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New Minister Has Some Issues To Resolve Or Bury

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It seems being minister of agriculture in this province is not a long-term occupation, as a recent cabinet shuffle once again proves. Newly-minted Premier Alison Redford has appointed Evan Berger, MLA for Livingstone-MacLeod to be our latest Ag Minister. He replaces Jack Hayden who has been moved, somewhat sideways, to be the new Minister of Tourism, Parks and Recreation. That now makes five ag ministers in the last eight years or so. Granted, the agriculture post is a tough ministry with its diverse multiple issues and mind-numbing disparate politics, but it seems as if it s becoming a revolving door. Even this new minister may not last long, as the premier has stated that she is planning a spring election.

In the meantime, the agriculture department is never without some pressing issue to deal with, and Minister Berger will be facing two sticky ones that his new boss brought up in her successful PC party leadership campaign. They are the land-use legislation and farm workers rights.

In the campaign, candidate Redford stated that she wanted to review some of the contentious property and land-use related legislation that the government passed in recent years. That would be the infamous Bills 19,24,36 and 50, all of which the opposition Wildrose party have made lightning rods for rural voter discontent. Wildrose has made repealing those bills the centrepiece of their agriculture policy.

Land use is not just an agriculture issue, but the owners of farm/ranch land and leases are some of the most affected. It would probably be politically astute if the government created some sort of grandiose review and consultation task force to derail and bury the issue until after the next election. That would probably cut the legs off of property rights as the major Wildrose party campaign issue in the countryside.

In the end, I suspect that very little change will be made to the land-use legislation despite any review process or the new premier s past musings. Much of the legislation was initiated by Ted Morton who is now minister of energy in the premier s new cabinet. He is a senior minister, political heavyweight and former PC party candidate, and I expect few will dare cross the godfather of the legislation. New ag minister Berger was also the previous parliamentary assistant to the SRD minister, so it s going to be tough for those guys to eat crow and support any real changes to the bills in question.

Farm-worker rules

Another issue facing Berger is one his boss brought up in the campaign, which was her view on farm workers Occupational Health and Safety (OHS) rights. She stated to theCalgary Heraldeditorial board that she was in favour of bringing Alberta farm workers under OHS regulations. Alberta is the last province in Canada without OHS farm worker rights. That s going to be a dicey situation for the new minister should the new premier insist that her position prevail. That s because the agriculture and labour departments under previous ministers supported a position that OHS should not apply to the agriculture industry. They even set up a symbolic joint government/ industry Farm Safety Council, which is supposed to encourage voluntary safety measures, in order to derail any demands for OHS regulations.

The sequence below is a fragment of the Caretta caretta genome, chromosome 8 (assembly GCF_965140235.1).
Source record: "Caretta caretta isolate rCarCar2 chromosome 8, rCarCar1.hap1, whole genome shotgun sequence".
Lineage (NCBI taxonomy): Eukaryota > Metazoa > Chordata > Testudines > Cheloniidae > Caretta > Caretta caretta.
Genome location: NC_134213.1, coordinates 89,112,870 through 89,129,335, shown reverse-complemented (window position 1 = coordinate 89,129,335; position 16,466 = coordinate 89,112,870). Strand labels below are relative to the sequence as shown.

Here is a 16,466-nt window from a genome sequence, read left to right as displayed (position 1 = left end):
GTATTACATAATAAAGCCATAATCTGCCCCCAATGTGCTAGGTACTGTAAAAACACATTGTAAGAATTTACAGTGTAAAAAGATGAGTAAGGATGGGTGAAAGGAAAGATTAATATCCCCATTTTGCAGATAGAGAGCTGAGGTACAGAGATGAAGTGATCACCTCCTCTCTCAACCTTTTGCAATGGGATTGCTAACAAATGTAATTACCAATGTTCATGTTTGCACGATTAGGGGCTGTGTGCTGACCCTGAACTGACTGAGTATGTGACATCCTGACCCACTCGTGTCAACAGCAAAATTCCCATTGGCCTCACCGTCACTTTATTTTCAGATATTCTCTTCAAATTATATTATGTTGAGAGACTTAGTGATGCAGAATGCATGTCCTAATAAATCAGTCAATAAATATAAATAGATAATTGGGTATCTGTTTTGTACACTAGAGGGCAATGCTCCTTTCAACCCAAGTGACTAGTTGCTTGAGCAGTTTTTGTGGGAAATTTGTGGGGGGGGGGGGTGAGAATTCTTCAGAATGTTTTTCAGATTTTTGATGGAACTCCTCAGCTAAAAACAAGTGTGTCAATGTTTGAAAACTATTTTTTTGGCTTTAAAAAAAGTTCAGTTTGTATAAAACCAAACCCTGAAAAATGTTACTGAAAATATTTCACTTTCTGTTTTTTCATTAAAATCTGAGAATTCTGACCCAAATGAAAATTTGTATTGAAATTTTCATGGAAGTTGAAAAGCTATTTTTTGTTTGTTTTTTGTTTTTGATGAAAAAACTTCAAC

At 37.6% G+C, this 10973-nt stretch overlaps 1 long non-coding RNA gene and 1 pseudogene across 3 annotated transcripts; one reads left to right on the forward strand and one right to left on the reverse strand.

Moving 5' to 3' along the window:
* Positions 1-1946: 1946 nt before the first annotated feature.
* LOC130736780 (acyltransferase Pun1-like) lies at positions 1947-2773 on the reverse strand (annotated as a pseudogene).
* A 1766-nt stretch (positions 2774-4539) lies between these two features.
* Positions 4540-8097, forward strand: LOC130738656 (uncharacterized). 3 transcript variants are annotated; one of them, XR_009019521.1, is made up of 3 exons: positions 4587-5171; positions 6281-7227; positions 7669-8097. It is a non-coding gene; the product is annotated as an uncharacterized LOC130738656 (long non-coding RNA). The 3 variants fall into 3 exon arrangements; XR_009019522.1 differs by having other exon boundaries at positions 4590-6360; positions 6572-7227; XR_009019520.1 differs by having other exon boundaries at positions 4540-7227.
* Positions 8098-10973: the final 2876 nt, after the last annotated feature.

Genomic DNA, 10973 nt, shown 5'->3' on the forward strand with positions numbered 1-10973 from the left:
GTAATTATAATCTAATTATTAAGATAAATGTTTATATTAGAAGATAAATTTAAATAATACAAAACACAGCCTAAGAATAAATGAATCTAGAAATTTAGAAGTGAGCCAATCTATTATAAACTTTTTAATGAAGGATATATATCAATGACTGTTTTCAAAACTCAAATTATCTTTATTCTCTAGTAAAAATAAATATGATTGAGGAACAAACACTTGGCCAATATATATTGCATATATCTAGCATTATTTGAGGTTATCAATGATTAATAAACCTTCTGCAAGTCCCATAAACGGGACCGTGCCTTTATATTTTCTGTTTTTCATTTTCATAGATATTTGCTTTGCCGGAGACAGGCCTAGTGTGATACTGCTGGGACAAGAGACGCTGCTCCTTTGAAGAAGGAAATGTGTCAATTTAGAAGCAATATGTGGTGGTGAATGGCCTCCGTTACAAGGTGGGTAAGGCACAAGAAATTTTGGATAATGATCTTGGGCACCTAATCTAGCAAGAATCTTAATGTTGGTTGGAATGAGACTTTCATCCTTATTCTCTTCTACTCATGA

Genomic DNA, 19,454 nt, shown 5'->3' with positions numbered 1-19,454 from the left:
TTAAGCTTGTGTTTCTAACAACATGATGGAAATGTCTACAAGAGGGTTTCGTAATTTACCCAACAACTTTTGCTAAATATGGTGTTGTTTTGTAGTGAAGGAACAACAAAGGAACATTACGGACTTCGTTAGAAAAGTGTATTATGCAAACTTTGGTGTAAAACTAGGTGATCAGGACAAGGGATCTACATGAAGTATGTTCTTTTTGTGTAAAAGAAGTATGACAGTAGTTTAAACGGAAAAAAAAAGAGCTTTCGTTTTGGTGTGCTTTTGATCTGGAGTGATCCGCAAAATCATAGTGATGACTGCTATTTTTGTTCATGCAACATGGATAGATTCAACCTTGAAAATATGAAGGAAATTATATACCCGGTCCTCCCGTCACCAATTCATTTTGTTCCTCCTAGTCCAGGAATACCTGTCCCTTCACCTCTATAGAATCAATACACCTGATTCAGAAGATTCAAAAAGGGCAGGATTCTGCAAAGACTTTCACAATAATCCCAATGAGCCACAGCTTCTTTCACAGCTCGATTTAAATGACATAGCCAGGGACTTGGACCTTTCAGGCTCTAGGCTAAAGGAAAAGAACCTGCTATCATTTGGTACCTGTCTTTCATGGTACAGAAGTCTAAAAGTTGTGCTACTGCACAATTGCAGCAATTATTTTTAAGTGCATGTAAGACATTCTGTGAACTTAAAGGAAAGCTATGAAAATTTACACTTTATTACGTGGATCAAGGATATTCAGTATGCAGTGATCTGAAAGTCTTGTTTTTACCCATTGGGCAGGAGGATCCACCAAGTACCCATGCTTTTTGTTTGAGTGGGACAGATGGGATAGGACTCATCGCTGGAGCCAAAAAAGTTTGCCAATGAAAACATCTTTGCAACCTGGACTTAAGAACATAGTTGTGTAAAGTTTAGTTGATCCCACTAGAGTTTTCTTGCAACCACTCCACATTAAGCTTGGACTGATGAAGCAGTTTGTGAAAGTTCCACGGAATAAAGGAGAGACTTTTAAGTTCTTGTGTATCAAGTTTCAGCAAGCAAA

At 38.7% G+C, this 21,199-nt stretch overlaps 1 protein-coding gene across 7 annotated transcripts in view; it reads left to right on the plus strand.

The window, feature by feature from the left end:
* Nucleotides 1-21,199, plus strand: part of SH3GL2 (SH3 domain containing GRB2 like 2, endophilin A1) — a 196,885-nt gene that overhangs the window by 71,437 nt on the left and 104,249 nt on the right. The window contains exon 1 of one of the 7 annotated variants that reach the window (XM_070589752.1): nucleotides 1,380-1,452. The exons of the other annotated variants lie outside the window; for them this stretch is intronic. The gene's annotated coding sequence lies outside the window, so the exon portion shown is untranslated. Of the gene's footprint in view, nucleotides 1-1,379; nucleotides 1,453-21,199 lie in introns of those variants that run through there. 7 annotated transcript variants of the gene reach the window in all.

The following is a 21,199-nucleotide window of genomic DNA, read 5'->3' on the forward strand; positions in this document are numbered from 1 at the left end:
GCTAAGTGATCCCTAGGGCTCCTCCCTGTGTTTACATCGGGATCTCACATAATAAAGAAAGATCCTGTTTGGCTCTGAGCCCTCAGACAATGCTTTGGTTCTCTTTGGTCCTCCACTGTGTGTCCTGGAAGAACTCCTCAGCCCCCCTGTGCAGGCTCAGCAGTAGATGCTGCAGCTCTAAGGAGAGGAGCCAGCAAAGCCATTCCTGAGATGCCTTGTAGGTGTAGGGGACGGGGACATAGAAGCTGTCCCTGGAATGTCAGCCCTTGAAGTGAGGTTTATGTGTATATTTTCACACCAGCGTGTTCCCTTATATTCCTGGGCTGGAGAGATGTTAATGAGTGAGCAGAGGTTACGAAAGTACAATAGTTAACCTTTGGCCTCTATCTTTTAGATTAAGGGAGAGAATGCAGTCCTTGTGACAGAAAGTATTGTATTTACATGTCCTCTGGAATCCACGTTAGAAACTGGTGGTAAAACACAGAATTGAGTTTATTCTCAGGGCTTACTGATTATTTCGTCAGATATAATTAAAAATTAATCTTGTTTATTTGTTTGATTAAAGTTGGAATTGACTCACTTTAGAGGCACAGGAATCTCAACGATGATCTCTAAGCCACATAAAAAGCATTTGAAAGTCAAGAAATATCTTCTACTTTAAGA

As with the land-use regulations issue, it s going to be hard for a minister and the bureaucracy to eat crow and reverse a policy that s been in place literally forever. If the premier insists on having her way, the minister could dodge any real action by appointing another committee to review the issue in the hope that the premier will then forget about the matter or see the error in her position on the issue. Ironically, the issue can be resolved fairly easily if precedence in the other nine provinces is considered. Alberta could actually lead this issue by including owners in the coverage.

I expect many in the industry will be sorry to see former Ag Minister Jack Hayden depart to another portfolio, but politics is notorious for its instability and intrigue and the intrepid Jack knows how to survive. He will be remembered for his canny political ability to salvage some of the cattle checkoff fiasco that his predecessor created. I expect it was not easy being agriculture minister when former Premier Stelmach, himself a farmer, was looking over your shoulder. I am sure Jack will not miss the political machinations of the agriculture industry and will enjoy the relative peace and quiet of the tourism ministry.

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Intheend,Isuspectthatvery littlechangewillbemadeto theland-uselegislationdespite anyreviewprocessorthenew premier spastmusings.

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